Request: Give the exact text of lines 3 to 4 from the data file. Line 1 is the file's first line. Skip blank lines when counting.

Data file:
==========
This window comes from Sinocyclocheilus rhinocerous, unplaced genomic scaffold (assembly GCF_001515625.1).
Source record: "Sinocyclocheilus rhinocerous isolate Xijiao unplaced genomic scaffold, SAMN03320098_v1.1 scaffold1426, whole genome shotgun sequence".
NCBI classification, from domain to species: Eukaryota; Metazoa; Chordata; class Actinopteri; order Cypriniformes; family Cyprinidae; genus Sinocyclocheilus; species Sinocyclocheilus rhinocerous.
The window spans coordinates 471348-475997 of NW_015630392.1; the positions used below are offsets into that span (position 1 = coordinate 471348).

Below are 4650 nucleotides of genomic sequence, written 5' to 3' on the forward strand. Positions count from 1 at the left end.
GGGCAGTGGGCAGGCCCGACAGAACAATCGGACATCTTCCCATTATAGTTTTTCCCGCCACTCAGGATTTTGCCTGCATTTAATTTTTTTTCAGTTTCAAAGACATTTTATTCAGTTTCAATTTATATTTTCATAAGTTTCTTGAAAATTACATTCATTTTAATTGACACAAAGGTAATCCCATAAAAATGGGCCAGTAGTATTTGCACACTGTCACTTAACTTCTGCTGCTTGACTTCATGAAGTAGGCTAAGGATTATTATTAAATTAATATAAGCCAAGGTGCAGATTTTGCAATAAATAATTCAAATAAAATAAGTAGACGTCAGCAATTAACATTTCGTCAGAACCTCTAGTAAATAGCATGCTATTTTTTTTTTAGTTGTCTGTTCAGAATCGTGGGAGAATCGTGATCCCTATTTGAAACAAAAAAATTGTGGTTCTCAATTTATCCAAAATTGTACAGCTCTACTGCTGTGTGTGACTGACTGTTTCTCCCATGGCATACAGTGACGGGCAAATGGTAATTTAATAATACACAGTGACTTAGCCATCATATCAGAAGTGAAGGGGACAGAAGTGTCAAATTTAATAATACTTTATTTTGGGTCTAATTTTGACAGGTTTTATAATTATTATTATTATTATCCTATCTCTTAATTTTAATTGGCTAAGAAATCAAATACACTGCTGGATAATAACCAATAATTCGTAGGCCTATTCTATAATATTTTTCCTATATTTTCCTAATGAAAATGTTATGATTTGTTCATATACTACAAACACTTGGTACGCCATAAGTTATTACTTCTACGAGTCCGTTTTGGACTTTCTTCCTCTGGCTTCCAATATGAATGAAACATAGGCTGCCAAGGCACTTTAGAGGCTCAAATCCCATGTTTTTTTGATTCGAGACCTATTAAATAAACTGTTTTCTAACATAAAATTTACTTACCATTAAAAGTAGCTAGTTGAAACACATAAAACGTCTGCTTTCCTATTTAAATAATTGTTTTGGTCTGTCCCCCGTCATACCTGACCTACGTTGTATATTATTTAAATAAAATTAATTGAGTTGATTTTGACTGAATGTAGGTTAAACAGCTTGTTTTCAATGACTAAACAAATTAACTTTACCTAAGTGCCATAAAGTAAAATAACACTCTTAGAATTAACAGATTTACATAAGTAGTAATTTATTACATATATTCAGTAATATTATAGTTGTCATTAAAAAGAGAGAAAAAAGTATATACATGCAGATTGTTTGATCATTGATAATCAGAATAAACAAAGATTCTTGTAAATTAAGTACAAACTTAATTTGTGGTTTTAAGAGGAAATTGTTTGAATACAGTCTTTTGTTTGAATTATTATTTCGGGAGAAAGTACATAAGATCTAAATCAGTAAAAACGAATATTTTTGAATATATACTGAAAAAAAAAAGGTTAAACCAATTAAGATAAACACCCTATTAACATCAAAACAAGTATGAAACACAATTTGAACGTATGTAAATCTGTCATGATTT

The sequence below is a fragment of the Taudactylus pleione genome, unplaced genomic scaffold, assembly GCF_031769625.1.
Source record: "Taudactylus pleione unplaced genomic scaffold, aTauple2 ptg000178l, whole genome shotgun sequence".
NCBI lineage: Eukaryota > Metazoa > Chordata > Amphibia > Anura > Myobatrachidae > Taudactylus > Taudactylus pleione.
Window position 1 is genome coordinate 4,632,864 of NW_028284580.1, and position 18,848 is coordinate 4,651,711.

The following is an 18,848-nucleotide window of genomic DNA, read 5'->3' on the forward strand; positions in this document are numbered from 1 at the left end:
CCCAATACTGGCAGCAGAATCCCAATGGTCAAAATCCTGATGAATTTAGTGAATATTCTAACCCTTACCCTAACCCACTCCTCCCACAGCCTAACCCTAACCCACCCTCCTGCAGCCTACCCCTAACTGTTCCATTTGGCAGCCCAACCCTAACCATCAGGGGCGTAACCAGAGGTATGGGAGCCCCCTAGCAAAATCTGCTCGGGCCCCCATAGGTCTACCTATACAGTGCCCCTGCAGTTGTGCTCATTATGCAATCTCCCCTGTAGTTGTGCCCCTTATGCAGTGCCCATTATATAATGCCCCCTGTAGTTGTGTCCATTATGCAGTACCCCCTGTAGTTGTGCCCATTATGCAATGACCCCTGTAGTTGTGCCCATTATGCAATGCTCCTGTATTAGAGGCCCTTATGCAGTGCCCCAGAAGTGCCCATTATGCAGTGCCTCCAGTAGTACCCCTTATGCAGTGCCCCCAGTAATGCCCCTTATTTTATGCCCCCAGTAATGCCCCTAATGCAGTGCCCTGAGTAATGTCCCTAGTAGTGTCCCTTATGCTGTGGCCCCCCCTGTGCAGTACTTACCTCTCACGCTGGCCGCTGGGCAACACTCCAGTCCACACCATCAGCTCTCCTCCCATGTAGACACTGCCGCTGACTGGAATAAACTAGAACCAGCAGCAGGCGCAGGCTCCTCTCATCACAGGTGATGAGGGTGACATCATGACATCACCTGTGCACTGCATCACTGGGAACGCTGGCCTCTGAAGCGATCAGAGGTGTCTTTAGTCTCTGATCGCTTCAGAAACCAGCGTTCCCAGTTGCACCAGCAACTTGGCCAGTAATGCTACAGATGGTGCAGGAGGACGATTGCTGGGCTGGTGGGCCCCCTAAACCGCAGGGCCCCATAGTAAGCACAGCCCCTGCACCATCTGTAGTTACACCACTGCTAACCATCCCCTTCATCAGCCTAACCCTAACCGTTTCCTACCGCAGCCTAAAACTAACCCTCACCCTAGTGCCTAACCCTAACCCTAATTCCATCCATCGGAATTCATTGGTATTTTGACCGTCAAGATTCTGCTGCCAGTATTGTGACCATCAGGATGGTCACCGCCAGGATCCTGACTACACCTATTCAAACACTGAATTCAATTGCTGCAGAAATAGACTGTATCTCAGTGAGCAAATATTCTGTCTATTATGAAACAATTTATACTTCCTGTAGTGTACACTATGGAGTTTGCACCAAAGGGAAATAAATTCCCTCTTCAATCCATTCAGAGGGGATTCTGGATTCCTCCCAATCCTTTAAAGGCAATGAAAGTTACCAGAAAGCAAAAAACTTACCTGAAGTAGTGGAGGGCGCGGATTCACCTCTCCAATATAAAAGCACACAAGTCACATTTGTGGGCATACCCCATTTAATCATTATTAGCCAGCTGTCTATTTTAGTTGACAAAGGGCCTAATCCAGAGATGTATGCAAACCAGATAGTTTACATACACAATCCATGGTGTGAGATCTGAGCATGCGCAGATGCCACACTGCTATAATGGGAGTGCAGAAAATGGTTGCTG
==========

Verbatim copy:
NCBI classification, from domain to species: Eukaryota; Metazoa; Chordata; class Actinopteri; order Cypriniformes; family Cyprinidae; genus Sinocyclocheilus; species Sinocyclocheilus rhinocerous.
The window spans coordinates 471348-475997 of NW_015630392.1; the positions used below are offsets into that span (position 1 = coordinate 471348).